Nowadays, we can put a bet or two on football matches as well as take it for granted. Thanks in no small part to the advent of In-Play betting, the industry has grown to such an extent now that you can position countless wagers while a match is still underway. You can take the Cash Out option and still make a profit or, at the very least, minimise your losses if you think your bet is taking a turn for the worse. The industry is changing at an unprecedented rate, whether you bet online or in the stores, and over the coming weeks, months and years it will only get more and more exciting.
All of which poses the question, what used to be the way things were? Have individuals been willing to bet on football matches at all times, or is that a fairly recent development? Over the years, how have things changed to get us to the stage we are at now? These are some of the questions on this page we’ll be hoping to answer. We’ll speak to you about the relationship between football and betting and how the modern game has embraced it more than any previous generation. The big question is, are things going to continue moving in the same direction or are they likely to change?
Early Bookies Bookies
Let’s start from the beginning, before betting on football was the most famous thing today. Although there is no known evidence for the possibility that when the sport was in its early stage , people put wagers on football matches, it is exceedingly doubtful that people just showed up at games, watched them pan out and then went home. The act of gambling, after all, dates back to the Paleolithic ยูฟ่าเบท period, most likely before the written word. There were six-sided dices in Mesopotamia in 3000 BC, indicative of the product of fortune being something that people of the time may have put a wager on.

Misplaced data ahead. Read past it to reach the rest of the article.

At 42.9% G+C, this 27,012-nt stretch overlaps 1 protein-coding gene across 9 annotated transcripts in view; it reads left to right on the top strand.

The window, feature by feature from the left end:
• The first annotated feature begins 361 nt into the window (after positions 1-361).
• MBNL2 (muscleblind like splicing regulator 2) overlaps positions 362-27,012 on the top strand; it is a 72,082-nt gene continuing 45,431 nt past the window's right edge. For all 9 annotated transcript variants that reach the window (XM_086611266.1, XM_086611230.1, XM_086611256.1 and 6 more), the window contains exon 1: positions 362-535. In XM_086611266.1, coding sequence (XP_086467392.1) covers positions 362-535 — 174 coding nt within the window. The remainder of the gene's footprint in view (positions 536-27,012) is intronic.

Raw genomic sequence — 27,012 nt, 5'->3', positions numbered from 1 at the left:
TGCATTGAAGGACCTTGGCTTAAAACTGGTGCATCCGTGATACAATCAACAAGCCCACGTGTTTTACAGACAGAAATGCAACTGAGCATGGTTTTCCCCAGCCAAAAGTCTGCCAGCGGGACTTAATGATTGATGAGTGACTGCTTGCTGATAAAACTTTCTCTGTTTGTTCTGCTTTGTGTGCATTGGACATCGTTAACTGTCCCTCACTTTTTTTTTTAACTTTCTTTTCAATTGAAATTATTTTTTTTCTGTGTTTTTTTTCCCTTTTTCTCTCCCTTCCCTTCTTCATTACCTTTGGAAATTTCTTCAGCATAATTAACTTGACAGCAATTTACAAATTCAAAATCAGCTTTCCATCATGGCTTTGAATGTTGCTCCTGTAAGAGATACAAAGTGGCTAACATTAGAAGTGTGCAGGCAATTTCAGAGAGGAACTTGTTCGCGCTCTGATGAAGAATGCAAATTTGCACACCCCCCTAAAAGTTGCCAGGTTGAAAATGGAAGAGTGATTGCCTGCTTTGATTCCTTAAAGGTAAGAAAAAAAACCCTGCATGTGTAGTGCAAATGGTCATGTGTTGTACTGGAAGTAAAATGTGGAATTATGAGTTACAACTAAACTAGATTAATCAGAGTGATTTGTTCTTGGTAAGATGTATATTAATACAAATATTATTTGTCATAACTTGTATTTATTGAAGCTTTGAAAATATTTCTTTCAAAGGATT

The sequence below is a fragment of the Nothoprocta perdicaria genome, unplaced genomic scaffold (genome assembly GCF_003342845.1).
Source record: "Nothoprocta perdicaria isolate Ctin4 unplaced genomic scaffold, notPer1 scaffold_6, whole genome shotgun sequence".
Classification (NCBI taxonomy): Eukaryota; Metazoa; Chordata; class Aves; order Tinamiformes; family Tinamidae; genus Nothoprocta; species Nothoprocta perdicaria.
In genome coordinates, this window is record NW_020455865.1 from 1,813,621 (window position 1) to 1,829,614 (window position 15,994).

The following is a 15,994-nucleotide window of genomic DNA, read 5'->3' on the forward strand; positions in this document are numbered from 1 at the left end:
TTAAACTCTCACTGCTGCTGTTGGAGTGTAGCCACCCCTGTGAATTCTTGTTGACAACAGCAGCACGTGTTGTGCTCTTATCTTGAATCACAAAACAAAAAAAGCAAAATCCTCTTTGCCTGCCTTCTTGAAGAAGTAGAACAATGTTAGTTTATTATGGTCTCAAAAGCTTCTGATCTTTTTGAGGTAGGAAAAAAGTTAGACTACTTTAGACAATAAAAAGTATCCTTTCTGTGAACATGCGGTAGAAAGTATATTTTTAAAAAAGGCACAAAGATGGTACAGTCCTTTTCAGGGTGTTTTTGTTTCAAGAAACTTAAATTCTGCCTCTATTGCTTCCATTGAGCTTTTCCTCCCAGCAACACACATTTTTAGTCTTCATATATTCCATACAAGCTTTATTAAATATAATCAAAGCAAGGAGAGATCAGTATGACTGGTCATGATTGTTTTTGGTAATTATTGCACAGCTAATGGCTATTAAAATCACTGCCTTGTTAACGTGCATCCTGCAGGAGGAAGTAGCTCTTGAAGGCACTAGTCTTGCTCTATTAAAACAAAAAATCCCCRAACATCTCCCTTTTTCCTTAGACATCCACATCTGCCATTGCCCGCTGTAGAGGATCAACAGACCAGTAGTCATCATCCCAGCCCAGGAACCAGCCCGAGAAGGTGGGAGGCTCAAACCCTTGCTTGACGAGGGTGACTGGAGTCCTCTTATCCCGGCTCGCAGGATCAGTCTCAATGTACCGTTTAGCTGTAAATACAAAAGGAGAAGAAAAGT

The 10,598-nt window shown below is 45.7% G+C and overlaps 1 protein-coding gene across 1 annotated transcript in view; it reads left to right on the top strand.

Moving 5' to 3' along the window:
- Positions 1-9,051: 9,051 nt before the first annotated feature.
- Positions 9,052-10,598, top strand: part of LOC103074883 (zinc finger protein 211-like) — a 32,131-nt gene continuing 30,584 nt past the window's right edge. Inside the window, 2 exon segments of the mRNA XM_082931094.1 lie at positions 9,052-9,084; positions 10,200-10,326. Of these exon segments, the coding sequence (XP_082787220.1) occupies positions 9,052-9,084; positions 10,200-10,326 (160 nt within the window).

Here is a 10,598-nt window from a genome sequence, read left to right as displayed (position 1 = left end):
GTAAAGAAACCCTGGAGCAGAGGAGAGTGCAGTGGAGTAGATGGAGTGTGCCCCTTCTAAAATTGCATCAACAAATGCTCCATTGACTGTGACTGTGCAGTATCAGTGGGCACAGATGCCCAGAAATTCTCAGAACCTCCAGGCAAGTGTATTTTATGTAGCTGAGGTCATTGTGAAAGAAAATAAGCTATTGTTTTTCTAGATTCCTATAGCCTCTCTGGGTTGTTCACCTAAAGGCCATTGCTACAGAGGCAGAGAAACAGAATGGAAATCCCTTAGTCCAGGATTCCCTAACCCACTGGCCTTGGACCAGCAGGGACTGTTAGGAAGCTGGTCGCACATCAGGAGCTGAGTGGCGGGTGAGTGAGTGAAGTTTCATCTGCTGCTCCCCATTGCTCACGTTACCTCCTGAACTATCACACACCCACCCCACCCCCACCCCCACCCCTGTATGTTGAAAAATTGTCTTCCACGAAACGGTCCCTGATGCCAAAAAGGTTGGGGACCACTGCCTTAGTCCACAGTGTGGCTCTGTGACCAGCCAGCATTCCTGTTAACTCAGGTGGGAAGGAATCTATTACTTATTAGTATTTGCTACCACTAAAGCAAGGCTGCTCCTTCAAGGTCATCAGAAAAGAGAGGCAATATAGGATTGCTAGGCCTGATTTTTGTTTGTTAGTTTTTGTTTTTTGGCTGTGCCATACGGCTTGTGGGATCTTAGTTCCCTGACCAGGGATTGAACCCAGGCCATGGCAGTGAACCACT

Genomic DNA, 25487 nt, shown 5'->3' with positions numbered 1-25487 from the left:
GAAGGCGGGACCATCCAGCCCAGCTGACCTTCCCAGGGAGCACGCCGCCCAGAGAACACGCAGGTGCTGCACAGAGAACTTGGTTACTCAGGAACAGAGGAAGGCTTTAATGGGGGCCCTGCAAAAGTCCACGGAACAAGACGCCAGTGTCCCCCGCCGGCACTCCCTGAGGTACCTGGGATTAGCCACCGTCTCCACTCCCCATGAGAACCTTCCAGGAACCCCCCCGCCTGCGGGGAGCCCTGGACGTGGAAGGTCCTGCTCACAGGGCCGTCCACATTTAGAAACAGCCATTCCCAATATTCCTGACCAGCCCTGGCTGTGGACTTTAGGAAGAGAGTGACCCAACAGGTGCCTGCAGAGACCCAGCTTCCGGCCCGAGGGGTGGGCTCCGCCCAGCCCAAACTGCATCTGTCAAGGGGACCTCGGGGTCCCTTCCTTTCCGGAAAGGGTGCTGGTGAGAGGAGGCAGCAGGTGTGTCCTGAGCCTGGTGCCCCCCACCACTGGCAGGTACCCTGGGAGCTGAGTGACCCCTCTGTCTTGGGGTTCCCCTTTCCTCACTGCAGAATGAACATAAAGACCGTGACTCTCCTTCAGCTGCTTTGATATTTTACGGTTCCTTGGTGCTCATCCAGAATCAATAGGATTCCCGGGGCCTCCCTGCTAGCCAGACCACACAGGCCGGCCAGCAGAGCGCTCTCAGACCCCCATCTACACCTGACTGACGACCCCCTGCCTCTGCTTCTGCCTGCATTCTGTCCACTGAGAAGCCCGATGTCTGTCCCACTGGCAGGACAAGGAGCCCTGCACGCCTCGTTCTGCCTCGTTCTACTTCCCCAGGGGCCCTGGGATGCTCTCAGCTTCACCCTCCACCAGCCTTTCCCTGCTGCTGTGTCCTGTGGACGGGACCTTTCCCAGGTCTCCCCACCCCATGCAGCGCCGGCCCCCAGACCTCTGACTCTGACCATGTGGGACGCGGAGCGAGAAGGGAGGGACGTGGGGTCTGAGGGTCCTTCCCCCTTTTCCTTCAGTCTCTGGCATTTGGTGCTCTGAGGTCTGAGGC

Back then, however, it would have been simply a friendly bet made with a mate; maybe who would win the game about which team or who would score the first goal. You would have to do so with illegal back-street bookmakers if you wanted to put a more ‘formal’ bet, considering that fixed-odds sports betting was not a legal activity at the time. In fact, when a Catalan named Joseph Oller came up with it, the parimutuel betting scheme was not invented until 1867. This form of betting was originally primarily reserved for horse racing, with a system of fixed odds not implemented until the 1880s.
Interestingly, the development of a fixed-odds betting style was intrinsically associated with football. As the game started to grow in popularity by the end of the nineteenth century, newspapers discovered that if there was anything worth their time in them, people liked it enough to want to purchase articles. As a result, they started giving incentives to readers who were able to predict the results of matches correctly. The entire process became known as ‘set-odds’ because certain prizes were set. However, with the parimutuel bet being the first legal one that you could put on football matches thanks to the invention of football pools, the way of placing a wager did not rise in popularity until the 1960s.
The Pools Of Football
In 1923, outside of Old Trafford, the first football pools were offered. There’s a more in-depth article on the web about that elsewhere, but without at least giving it a passing mention here, it’s difficult to speak about the growth of betting and football. It’s almost hard to imagine just how famous the football pools at their height were with the advent and growth of online betting. Of course, even today, the confidential outcomes still give us details about the outcomes of the pools, but before fixed-odds betting became so popular, the pools were really the only option you had if you wanted to put some kind of wager on a football match-and many people wanted to do just that.